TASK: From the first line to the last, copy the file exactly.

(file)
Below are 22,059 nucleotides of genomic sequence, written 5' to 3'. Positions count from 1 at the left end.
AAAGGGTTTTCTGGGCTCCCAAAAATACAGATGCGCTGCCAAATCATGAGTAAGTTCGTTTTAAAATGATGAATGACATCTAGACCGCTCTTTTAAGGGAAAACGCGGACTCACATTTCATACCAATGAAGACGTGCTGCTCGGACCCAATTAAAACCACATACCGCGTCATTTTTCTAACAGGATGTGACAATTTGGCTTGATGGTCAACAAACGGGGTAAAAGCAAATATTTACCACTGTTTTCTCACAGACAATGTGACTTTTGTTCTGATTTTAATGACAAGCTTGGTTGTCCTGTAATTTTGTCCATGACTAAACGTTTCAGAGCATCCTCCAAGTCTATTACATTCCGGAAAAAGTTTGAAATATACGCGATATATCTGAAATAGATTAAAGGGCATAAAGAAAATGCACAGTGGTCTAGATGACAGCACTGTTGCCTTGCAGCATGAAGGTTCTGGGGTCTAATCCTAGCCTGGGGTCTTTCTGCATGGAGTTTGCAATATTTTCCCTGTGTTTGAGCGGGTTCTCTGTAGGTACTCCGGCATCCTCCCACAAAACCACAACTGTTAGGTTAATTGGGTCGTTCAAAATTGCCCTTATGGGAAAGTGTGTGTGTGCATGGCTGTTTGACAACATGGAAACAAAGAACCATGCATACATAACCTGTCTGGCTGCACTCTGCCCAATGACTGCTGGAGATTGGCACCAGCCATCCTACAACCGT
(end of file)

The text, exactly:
Below are 22,059 nucleotides of genomic sequence, written 5' to 3'. Positions count from 1 at the left end.
AAAGGGTTTTCTGGGCTCCCAAAAATACAGATGCGCTGCCAAATCATGAGTAAGTTCGTTTTAAAATGATGAATGACATCTAGACCGCTCTTTTAAGGGAAAACGCGGACTCACATTTCATACCAATGAAGACGTGCTGCTCGGACCCAATTAAAACCACATACCGCGTCATTTTTCTAACAGGATGTGACAATTTGGCTTGATGGTCAACAAACGGGGTAAAAGCAAATATTTACCACTGTTTTCTCACAGACAATGTGACTTTTGTTCTGATTTTAATGACAAGCTTGGTTGTCCTGTAATTTTGTCCATGACTAAACGTTTCAGAGCATCCTCCAAGTCTATTACATTCCGGAAAAAGTTTGAAATATACGCGATATATCTGAAATAGATTAAAGGGCATAAAGAAAATGCACAGTGGTCTAGATGACAGCACTGTTGCCTTGCAGCATGAAGGTTCTGGGGTCTAATCCTAGCCTGGGGTCTTTCTGCATGGAGTTTGCAATATTTTCCCTGTGTTTGAGCGGGTTCTCTGTAGGTACTCCGGCATCCTCCCACAAAACCACAACTGTTAGGTTAATTGGGTCGTTCAAAATTGCCCTTATGGGAAAGTGTGTGTGTGCATGGCTGTTTGACAACATGGAAACAAAGAACCATGCATACATAACCTGTCTGGCTGCACTCTGCCCAATGACTGCTGGAGATTGGCACCAGCCATCCTACAACCGT